Europe Slump Deeper Than Expected
Andrew Medichini/Associated Press
Finance ministers from the seven leading industrialized countries were meeting Friday at the Italian Finance Ministry in Rome. Italy is one of the countries hurt most by the recession.
By ERIC PFANNER
Published: February 13, 2009
PARIS — Europe sank even deeper into recession than the United States in the closing months of last year, according to figures published Friday, as finance ministers of leading industrialized nations gathered in one of the worst-affected countries, Italy, for discussions on the crisis.
Timothy F. Geithner, the Treasury secretary, left, with Mario Draghi, the governor of the Bank of Italy, on Friday in Rome.
The economy of the 16 countries sharing the euro currency declined by 1.5 percent in the fourth quarter, according to the European Union’s statistics office. That is even worse than the 1 percent decline in the United States economy during that period, compared with the previous quarter.
“Today’s data wipes out any illusion that the euro zone is getting off lightly in this global downturn,” said Jörg Radeke, an economist at the Center for Economics and Business Research in London.
Until recently, some economists had thought that Europe might suffer less from the recession, which started in the United States before spreading to most of the rest of the world. While home prices have plunged in some European economies, including Britain, Ireland and Spain, housing markets have held up better elsewhere in Europe. Consumers have also cut back less on their spending in Europe than in the United States.
But instead, European industry has been walloped as businesses around the world, and particularly in the United States, cut back on new orders to bring down their inventories. That has hit euro-zone countries hard, particularly Germany, which relies on exports to fuel economic growth.
In Germany, the biggest economy in Europe, the economy shrank by 2.1 percent in the final three months of 2008, compared with the third quarter, when it had already contracted by 0.5 percent, according to the federal statistics office.
In an effort to arrest the plunge, the lower house of the German Parliament, the Bundestag, approved a 50-billion-euro stimulus plan, which includes new spending measures and tax cuts.
Germany was not the only European economy to do worse than analysts had expected in the period. In France, output declined by 1.2 percent, while Italy contracted by 1.8 percent.
The data “confirm that the recession in the region is deepening at an alarming rate,” said Jennifer McKeown, an economist at Capital Economics in London.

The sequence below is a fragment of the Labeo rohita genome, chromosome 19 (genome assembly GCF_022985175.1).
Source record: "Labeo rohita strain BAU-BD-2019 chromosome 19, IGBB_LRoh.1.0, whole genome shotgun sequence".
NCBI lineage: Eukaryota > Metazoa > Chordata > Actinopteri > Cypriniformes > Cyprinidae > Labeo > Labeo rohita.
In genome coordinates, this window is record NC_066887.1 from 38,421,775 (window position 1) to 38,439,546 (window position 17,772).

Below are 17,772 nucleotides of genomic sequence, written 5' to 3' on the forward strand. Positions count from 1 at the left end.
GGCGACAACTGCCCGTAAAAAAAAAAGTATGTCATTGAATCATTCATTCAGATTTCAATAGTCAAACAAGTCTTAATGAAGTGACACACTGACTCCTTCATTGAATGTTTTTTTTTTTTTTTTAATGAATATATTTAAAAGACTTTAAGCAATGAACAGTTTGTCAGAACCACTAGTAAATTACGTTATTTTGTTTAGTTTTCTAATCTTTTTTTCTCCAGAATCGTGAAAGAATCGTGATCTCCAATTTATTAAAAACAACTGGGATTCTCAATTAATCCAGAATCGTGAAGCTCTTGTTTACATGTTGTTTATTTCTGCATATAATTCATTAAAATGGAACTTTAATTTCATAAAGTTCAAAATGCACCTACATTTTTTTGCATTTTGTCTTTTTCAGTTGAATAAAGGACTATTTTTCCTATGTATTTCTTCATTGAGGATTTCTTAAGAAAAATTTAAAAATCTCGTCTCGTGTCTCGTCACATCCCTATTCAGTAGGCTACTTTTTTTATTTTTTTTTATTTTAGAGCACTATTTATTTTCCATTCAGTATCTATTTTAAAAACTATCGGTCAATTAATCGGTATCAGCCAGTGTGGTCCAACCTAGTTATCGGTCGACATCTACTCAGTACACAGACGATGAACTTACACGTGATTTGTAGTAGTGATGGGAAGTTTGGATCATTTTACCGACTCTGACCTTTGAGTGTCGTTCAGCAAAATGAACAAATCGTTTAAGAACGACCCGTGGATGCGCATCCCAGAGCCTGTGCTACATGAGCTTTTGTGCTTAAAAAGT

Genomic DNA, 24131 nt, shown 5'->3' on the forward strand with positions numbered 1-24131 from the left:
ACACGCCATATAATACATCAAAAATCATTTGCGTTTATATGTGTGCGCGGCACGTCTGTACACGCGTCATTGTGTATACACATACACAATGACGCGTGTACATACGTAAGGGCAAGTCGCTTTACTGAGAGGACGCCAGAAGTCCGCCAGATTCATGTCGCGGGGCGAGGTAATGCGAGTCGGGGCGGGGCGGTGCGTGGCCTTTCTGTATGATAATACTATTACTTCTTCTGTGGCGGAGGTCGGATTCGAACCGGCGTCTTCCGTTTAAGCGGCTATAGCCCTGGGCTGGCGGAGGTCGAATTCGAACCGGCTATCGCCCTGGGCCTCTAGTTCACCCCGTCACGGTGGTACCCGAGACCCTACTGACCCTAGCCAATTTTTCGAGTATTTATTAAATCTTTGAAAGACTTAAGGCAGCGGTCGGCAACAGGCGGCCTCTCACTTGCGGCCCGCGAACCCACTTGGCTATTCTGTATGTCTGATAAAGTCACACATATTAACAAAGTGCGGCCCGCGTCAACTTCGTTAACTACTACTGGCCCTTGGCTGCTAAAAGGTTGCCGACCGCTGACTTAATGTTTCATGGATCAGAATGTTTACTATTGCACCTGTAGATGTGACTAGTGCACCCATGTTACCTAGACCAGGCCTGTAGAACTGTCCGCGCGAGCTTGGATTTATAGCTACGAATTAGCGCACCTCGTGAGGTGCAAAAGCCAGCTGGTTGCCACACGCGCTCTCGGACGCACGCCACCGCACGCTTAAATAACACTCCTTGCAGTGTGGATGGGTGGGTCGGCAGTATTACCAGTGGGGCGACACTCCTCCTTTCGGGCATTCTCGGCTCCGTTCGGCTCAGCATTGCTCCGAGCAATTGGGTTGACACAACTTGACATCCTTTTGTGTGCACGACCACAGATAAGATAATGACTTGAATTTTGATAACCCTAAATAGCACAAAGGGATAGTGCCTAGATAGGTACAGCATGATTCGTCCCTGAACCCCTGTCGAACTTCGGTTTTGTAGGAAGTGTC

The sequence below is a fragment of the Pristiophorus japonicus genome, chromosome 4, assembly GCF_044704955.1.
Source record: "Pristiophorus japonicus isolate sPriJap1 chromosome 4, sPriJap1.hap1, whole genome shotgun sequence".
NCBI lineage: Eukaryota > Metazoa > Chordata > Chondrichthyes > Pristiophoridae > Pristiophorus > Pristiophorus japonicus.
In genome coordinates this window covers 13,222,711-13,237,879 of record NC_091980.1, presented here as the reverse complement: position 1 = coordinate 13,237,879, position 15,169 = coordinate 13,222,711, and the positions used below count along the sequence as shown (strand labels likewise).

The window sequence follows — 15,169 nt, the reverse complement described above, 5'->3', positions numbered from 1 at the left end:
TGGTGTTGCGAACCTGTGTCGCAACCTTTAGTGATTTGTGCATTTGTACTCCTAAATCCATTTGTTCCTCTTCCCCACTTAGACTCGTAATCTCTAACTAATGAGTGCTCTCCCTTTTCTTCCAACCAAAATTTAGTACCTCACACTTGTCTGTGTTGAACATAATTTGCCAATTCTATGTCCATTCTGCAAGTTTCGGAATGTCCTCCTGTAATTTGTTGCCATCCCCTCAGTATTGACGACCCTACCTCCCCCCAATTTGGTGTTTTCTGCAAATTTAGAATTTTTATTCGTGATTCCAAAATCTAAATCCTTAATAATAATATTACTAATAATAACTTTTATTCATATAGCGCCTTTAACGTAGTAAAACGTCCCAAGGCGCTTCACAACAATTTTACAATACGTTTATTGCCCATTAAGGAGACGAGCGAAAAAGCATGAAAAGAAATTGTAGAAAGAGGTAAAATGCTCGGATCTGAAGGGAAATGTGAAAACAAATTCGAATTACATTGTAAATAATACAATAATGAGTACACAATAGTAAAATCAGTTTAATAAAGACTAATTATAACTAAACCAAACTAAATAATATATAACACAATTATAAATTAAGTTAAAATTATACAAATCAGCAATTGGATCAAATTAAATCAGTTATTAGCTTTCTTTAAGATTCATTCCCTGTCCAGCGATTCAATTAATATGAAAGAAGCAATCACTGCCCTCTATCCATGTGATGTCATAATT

For the euro-zone economy, it was by far the worst quarter since the euro was introduced in 1999, and economists said they would have to go significantly further back in time to find a comparable period.
“For Europe, as for the rest of the industrialized world, this is surely the worst downturn since the Second World War,” Mr. Radeke said.
Drawing precise historical comparisons for the entire euro zone is challenging because of currency fluctuations before the single currency was introduced and because of incomplete or incompatible data from euro-zone members like Slovenia, which was not an independent country until 1991.
But Ms. McKeown said she had run the numbers for the major euro-zone economies back to 1970 and found only one other quarter that was even close to as bad as the latest one: the fourth quarter of 1974, when the economy was reeling from the oil shock and a plunge in stock prices. In that quarter, the main euro-zone economies fell by a combined 1.2 percent.
The 1.5 percent decline in the euro-zone economy matches the rate of contraction during the period in Britain, which has been additionally battered by the crisis in the financial sector, on which much of its economy depends.
The report from Germany on Friday showed a sharp rise in inventories — indicating that further bad news was in store for the first quarter, economists said.
That will give finance ministers of the Group of Seven leading industrialized nations, including the new United States Treasury secretary, Timothy F. Geithner, plenty to discuss this weekend during meetings in Rome. Among other things, the officials were expected to look at proposals for new financial market regulations and concerns about rising protectionist sentiment in some countries.
As the officials arrived on Friday, tens of thousands of workers marched through the streets of the Italian capital, snarling traffic and demanding action to ameliorate the crisis. With three consecutive quarters of declining output, Italy has been in a slump longer than some of its neighbors, like France, where the economy actually eked out a small gain in the third quarter.
“Compared to other countries, not enough has been done,” Mauro Bianchi, a representative of the CGIL union, told The Associated Press. “They are trying to cure a serious illness with aspirin.”
While Italy is in particularly bad shape, the severity of the downturn across the euro zone was driven home by the report Friday. On an annualized basis, economists said, the 1.5 percent decline in output would amount to a drop of roughly 6 percent — a significantly bigger fall than the 3.8 percent annual rate of contraction in the United States during the fourth quarter.
On a year-over-year basis, Europe also performed more poorly than the United States in the fourth quarter, with gross domestic product falling by 1.2 percent from the fourth quarter of 2007, compared with a comparable decline of 0.2 percent in the United States.
Europe typically lags behind the United States in recovering from recessions, Ms. McKeown said, so any return to growth in the euro zone is probably at least a year away.
“We had hoped that the euro zone might not do as badly as the U.S.,” she said. “As it turned out, the slump in the industrial sector has completely turned things around.”
New York Times Feb. 13th